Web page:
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3 Navy ships, 1 Coast Guard cutter to be featured at LA Fleet Week in San Pedro

US Coast Guard Fast Response Cutter Terrell Horne (WPC-1131) (Courtesy U.S. Coast Guard)
US Coast Guard Fast Response Cutter Terrell Horne (WPC-1131) (Courtesy U.S. Coast Guard)

Three active-duty U.S. Navy ships and one U.S. Coast Guard ship will be available for public tours during LA Fleet Week, which runs through Memorial Day weekend.

Tours will be open daily from 10 a.m. to 4 p.m. Friday, to Monday, May 26-29.

The Navy ships will be berthed in San Pedro’s Outer Harbor at the southern-most coastline, Berth 46, at the end of Miner Street and beyond the S.S. Lane Victory. The Coast Guard ship — the Terrell Horne — will be located in the Downtown Harbor just south of the main LA Fleet Week Expo area, between the fire station and the Los Angeles Maritime Museum.

The only way to get onboard the Navy ships will be to take a shuttle bus from the main LA Fleet Week Expo — alongside the Battleship Iowa, 250 S. Harbor Blvd. — and then get in line. Heading out there earlier in the day is best, organizers said, and they suggest visitors be in line no later than 3 p.m.

The isiting ships are:

  • USS Cincinnati (LCS-20): Designed to provide the Navy with modern and networked sea-based platforms, the 418-foot independence-class littoral combat ship, built in Mobile, Alabama, was commissioned on Oct. 5, 2019, and has been deployed at various international ports, including in Costa Rica, Mexico and Panama. The crew includes eight officers, 32 enlisted personnel and up to 35 mission crew. The ship is equipped with Rolling Airframe Missile protection from air threats, features improved nuclear blast and fragmentation protection, and a shock-hardened structure. The fiber-optic shipboard-wide area network allows “plug in and fight” configuration, updating and replacing hardware more easily when newer technology becomes available.
  •  USS Princeton (CG-59): Home-ported in San Diego, this is the 13th Ticonderoga-class guided-missile cruiser and the sixth U.S. Navy ship to bear the name of Princeton. The 567 foot-long ship, with 24 officers and 340 enlisted on board, has completed three deployments to the Arabian Gulf and won two consecutive Battle Efficiency Awards in 1992-93. Princeton was the first Ticonderoga-class cruiser to carry the upgraded AN/SPY-1B radar system. Built in Pascagoula, Mississippi, the ship was commissioned on Feb. 11, 1989, and carries, among an array of armament, anti-submarine missiles, harpoon missiles, quad-canister launchers, torpedoes, and a machine gun system.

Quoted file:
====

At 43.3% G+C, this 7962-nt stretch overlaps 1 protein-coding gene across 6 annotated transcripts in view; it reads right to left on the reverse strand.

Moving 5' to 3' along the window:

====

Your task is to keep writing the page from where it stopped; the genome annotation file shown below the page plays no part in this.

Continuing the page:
• USS Ashland (LSD-48): Based in San Diego, the 610-foot vessel is the eighth Whidbey Island-class dock landing ship and the second U.S. Navy ship to be named for Ashland, the home of Henry Clay, in Lexington, Kentucky. Commissioned on May 9, 1992, in New Orleans, Louisiana, its past port calls and visits include Japan, the Middle East, Philippines, South America and West Africa. The crew includes 20 officers and 302 enlisted.
  • US Coast Guard Fast Response Cutter Terrell Horne (WPC-1131): Based in San Pedro, the Terrell Horne is the third of four planned FRCs to be stationed in the Port of Los Angeles. FRCs are replacing the 1980s-era Island-class 110-foot patrol boats and ae designed for multiple missions, including drug and migrant interdictions; ports, waterways and coastal security; fishery patrols; search and rescue; and national defense. The cutters feature advanced command, control, communications, computers, intelligence, surveillance and reconnaissance equipment. Chief Petty Officer Terrell Horne III, the cutter’s namesake, served as executive petty officer of Coast Guard Cutter Halibut. He was killed while conducting maritime law enforcement operations near Santa Cruz Island on Dec. 2, 2012.

There are several requirements and restrictions for those who wish to tour the ships. Those are:

  • Visitors must be at least 5 years of age.
  • No strollers permitted on the ships.
  • Visitors must be able to walk unassisted without the aid of supporting devices for access to the vessels.
  • Visitors must be able to walk through tight spaces and up and down steep ladders.
  • An equivalency experience will be offered if desired.
  • No public restrooms are available aboard the ships, but will be on the dock.
  • Wear closed-toed shoes. For your safety, flip flops and high heels are strongly discouraged.
  • No pets allowed.

For more information, visit

Source: Orange County Register

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